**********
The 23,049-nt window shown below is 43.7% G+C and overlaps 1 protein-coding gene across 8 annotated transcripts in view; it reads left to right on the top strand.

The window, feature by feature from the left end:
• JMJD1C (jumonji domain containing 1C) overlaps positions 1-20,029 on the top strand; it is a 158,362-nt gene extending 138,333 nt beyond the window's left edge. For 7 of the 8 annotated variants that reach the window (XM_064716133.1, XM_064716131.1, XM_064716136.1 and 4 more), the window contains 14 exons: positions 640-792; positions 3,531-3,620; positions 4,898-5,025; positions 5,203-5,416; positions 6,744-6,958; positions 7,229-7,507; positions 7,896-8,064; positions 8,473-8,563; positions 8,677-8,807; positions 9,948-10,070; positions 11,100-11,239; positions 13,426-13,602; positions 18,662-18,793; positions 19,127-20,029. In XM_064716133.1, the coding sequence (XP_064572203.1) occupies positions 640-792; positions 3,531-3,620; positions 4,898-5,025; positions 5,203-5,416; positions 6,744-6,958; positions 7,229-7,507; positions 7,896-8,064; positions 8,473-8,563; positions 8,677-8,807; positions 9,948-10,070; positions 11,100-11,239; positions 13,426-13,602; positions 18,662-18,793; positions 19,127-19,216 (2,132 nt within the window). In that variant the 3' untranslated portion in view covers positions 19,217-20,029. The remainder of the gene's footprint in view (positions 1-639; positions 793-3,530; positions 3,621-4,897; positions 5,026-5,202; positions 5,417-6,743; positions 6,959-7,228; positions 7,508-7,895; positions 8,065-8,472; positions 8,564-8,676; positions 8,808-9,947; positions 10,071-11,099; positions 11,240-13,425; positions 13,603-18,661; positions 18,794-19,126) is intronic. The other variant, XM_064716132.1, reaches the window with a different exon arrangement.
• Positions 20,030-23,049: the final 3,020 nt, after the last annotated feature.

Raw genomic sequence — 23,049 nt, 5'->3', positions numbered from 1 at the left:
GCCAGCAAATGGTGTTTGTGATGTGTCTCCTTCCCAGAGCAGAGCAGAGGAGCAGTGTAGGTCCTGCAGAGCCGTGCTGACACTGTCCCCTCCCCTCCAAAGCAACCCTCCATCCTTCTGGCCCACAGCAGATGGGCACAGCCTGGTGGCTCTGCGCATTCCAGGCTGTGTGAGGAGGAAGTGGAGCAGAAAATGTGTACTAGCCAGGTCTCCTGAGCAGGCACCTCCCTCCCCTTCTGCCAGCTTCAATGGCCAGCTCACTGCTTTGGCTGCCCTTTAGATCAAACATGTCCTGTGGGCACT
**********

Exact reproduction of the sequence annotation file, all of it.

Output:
The 23,049-nt window shown below is 43.7% G+C and overlaps 1 protein-coding gene across 8 annotated transcripts in view; it reads left to right on the top strand.

The window, feature by feature from the left end:
• JMJD1C (jumonji domain containing 1C) overlaps positions 1-20,029 on the top strand; it is a 158,362-nt gene extending 138,333 nt beyond the window's left edge. For 7 of the 8 annotated variants that reach the window (XM_064716133.1, XM_064716131.1, XM_064716136.1 and 4 more), the window contains 14 exons: positions 640-792; positions 3,531-3,620; positions 4,898-5,025; positions 5,203-5,416; positions 6,744-6,958; positions 7,229-7,507; positions 7,896-8,064; positions 8,473-8,563; positions 8,677-8,807; positions 9,948-10,070; positions 11,100-11,239; positions 13,426-13,602; positions 18,662-18,793; positions 19,127-20,029. In XM_064716133.1, the coding sequence (XP_064572203.1) occupies positions 640-792; positions 3,531-3,620; positions 4,898-5,025; positions 5,203-5,416; positions 6,744-6,958; positions 7,229-7,507; positions 7,896-8,064; positions 8,473-8,563; positions 8,677-8,807; positions 9,948-10,070; positions 11,100-11,239; positions 13,426-13,602; positions 18,662-18,793; positions 19,127-19,216 (2,132 nt within the window). In that variant the 3' untranslated portion in view covers positions 19,217-20,029. The remainder of the gene's footprint in view (positions 1-639; positions 793-3,530; positions 3,621-4,897; positions 5,026-5,202; positions 5,417-6,743; positions 6,959-7,228; positions 7,508-7,895; positions 8,065-8,472; positions 8,564-8,676; positions 8,808-9,947; positions 10,071-11,099; positions 11,240-13,425; positions 13,603-18,661; positions 18,794-19,126) is intronic. The other variant, XM_064716132.1, reaches the window with a different exon arrangement.
• Positions 20,030-23,049: the final 3,020 nt, after the last annotated feature.

Raw genomic sequence — 23,049 nt, 5'->3', positions numbered from 1 at the left:
GCCAGCAAATGGTGTTTGTGATGTGTCTCCTTCCCAGAGCAGAGCAGAGGAGCAGTGTAGGTCCTGCAGAGCCGTGCTGACACTGTCCCCTCCCCTCCAAAGCAACCCTCCATCCTTCTGGCCCACAGCAGATGGGCACAGCCTGGTGGCTCTGCGCATTCCAGGCTGTGTGAGGAGGAAGTGGAGCAGAAAATGTGTACTAGCCAGGTCTCCTGAGCAGGCACCTCCCTCCCCTTCTGCCAGCTTCAATGGCCAGCTCACTGCTTTGGCTGCCCTTTAGATCAAACATGTCCTGTGGGCACT